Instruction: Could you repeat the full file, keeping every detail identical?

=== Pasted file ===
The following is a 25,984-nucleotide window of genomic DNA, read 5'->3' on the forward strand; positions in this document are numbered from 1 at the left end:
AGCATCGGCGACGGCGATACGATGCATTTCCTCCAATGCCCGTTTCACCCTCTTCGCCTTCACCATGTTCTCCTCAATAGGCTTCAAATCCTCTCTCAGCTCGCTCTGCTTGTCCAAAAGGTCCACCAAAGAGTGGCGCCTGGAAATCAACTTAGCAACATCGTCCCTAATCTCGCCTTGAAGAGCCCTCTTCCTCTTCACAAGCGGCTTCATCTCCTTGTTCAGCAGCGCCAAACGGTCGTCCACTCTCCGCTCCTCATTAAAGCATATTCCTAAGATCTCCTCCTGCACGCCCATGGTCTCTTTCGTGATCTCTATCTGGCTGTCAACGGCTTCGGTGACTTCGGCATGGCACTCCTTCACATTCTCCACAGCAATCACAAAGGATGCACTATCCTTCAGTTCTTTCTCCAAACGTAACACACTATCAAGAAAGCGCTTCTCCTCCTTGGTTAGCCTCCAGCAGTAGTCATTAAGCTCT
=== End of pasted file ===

The following is a 25,984-nucleotide window of genomic DNA, read 5'->3' on the forward strand; positions in this document are numbered from 1 at the left end:
AGCATCGGCGACGGCGATACGATGCATTTCCTCCAATGCCCGTTTCACCCTCTTCGCCTTCACCATGTTCTCCTCAATAGGCTTCAAATCCTCTCTCAGCTCGCTCTGCTTGTCCAAAAGGTCCACCAAAGAGTGGCGCCTGGAAATCAACTTAGCAACATCGTCCCTAATCTCGCCTTGAAGAGCCCTCTTCCTCTTCACAAGCGGCTTCATCTCCTTGTTCAGCAGCGCCAAACGGTCGTCCACTCTCCGCTCCTCATTAAAGCATATTCCTAAGATCTCCTCCTGCACGCCCATGGTCTCTTTCGTGATCTCTATCTGGCTGTCAACGGCTTCGGTGACTTCGGCATGGCACTCCTTCACATTCTCCACAGCAATCACAAAGGATGCACTATCCTTCAGTTCTTTCTCCAAACGTAACACACTATCAAGAAAGCGCTTCTCCTCCTTGGTTAGCCTCCAGCAGTAGTCATTAAGCTCT